• Mon. May 23rd, 2022

The children’s show where making a mess is part of the fun

Jan 18, 2022

The idea for Fluffy, an interactive family show set in a cascading wonderland of mountainous shredded paper, came simply.

“We were trying to make something from a million ideas,” says Frank Newman, co-artistic director of Artbomb, the show’s creator. “Then one of us picked up this shred of paper and chucked it at the other. We thought, ‘That’s the show’.

Sydney Festival’s interactive family show Fluffy invites chaos. From left to right, Liam Benson, Alison Bennett, Joshua Di Mattina-Beven and Curly Fernandez.Credit:Edwina Pickles

Part of Sydney Festival, Fluffy champions creative free-play for all ages on a large, immersive, hands-on set installed within Carriageworks.

Using 200 kilograms of recycled paper, kids and adults can throw themselves into huge piles of freshly shredded paper, hunt hidden gifts and clues, build a collaborative sculpture and grapple with thousands of paper fragments blown into the air or cascading from a 100-metre network of pipes.

Newman says Fluffy’s mix of theatre, visual art and confetti-filled playground will hopefully inspire hands-on creativity, a sense of awe and human connection.

“It’s spectacular and fun and we want it to be overwhelmingly fluffy,” he says. “The intention is to bring people together in play. There’s nothing more wonderful than seeing kids and their parents, and other people, playing together.”

Newman and Artbomb co-artistic director Curly Fernandez have observed how interactive arts and theatre-based projects aimed at families can often result in kids playing and parents and carers watching from the perimeter.

“We were interested in how art can actually bring different generations in the family together and discover something new about each other,” Fernandez says. “The audience feel they can run amok. They have license to play, make their own creations and we want to see what they come up with.”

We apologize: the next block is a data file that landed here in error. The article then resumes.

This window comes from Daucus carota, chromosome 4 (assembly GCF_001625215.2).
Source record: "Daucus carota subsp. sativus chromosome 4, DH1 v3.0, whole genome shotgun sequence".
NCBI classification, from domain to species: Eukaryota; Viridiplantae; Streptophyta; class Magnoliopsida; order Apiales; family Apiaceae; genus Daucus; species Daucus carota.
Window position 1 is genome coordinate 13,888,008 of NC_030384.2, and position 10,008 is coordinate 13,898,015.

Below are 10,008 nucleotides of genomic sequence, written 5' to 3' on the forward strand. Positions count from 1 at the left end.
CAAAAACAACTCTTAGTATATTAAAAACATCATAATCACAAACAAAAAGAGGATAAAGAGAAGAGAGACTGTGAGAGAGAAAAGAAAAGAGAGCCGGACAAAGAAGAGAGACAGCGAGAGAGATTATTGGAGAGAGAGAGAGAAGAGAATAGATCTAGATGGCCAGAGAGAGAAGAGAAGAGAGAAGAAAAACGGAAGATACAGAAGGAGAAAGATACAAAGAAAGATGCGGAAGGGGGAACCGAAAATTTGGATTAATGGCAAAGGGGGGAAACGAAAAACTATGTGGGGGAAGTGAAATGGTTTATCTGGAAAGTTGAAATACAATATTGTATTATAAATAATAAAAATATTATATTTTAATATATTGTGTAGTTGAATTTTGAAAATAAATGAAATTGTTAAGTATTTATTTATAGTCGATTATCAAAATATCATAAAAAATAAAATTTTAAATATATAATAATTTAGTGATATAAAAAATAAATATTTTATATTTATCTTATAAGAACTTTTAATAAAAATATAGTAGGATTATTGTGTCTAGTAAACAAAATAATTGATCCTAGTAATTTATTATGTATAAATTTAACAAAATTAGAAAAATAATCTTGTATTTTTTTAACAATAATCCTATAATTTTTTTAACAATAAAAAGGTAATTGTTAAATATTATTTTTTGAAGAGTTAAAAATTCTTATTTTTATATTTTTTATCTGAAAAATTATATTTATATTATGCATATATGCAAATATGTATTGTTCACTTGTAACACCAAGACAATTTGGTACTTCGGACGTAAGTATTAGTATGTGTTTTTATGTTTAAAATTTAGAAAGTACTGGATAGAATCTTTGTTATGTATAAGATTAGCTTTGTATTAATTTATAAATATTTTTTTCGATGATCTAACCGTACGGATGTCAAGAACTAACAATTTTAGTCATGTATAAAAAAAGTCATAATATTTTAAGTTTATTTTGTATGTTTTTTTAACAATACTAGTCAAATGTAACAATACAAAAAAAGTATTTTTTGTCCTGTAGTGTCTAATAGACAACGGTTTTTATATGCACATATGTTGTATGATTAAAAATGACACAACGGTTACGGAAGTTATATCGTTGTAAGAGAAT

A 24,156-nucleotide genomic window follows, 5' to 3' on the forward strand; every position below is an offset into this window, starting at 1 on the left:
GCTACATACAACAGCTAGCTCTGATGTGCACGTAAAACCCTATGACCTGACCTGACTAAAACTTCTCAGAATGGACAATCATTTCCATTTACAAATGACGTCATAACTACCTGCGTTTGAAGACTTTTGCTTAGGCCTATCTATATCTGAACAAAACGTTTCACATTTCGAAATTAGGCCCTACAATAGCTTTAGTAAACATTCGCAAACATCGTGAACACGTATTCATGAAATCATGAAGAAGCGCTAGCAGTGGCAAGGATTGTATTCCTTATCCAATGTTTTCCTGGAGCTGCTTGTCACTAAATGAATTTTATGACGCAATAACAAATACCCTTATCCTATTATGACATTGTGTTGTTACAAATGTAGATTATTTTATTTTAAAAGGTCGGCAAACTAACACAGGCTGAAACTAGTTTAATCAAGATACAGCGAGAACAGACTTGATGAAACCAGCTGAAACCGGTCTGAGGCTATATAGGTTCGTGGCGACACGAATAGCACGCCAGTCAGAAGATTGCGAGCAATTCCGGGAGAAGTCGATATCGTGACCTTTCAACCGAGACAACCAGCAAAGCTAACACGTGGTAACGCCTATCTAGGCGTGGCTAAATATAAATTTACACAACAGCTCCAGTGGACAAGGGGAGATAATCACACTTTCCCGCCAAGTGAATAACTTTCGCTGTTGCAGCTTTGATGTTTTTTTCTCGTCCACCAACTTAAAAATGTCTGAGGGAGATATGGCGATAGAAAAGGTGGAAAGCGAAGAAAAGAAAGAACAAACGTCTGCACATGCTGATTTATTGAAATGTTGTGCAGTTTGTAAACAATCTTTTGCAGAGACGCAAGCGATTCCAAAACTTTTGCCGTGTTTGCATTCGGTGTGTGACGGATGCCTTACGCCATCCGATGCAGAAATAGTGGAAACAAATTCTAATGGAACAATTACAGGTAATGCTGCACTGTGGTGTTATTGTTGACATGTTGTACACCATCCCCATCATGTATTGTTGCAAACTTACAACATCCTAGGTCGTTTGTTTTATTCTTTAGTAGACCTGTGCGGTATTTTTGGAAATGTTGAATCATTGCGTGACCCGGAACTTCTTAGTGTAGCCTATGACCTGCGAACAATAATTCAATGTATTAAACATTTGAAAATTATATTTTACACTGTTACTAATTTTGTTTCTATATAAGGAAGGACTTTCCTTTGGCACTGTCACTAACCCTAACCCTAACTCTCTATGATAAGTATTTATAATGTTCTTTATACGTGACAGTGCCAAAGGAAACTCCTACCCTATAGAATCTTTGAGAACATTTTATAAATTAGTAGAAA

Artbomb are also keen to upend rules about creating mess and touching art, particularly for children whose impulse in a gallery space may be to stroke sculpture or brush a curious hand across paintings.

“I’ve got two kids and when they were younger, there was this whole thing of, ‘Don’t touch that’, ‘Be careful of this’,” Fernandez says. “Parents are always in instruction mode and we want to release them from that so they can play with their child in a space where nothing could break and they can let them be free.

“We’re asking, what happens if you’re allowed to be chaotic with the artwork? There’s parts of the show where ripping it and breaking it, all those things you’re not allowed to do, is how you make it. We’re asking, can something beautiful emerge?”

A cast of six performers help visitors navigate different creative experiences, including using double-sided tape to cover themselves in paper shreds.

“It could be on their shoes to give them big fluffy slippers,” Newman says. “Or to make themselves part of the artwork. The audience don’t have to do something or interact with the cast to get value from the show. There’s not an overwhelming narrative and they can make meaning of Fluffy in their own way, in their own time.”

The show, which has a COVID-safe environment and includes relaxed sessions, also focuses on the recycling process. Audiences can bring their own paper for shredding and all paper used is donated to community compost sites.

At the end of every day, Fluffy’s cast and crew must sweep away every shred of paper using leaf-blowers and enormous scissor brooms. Do audience members take paper to compost at home?

“No they don’t,” Newman says. “But they can certainly walk away covered in fluff.”

Fluffy runs until January 23 at Carriageworks.

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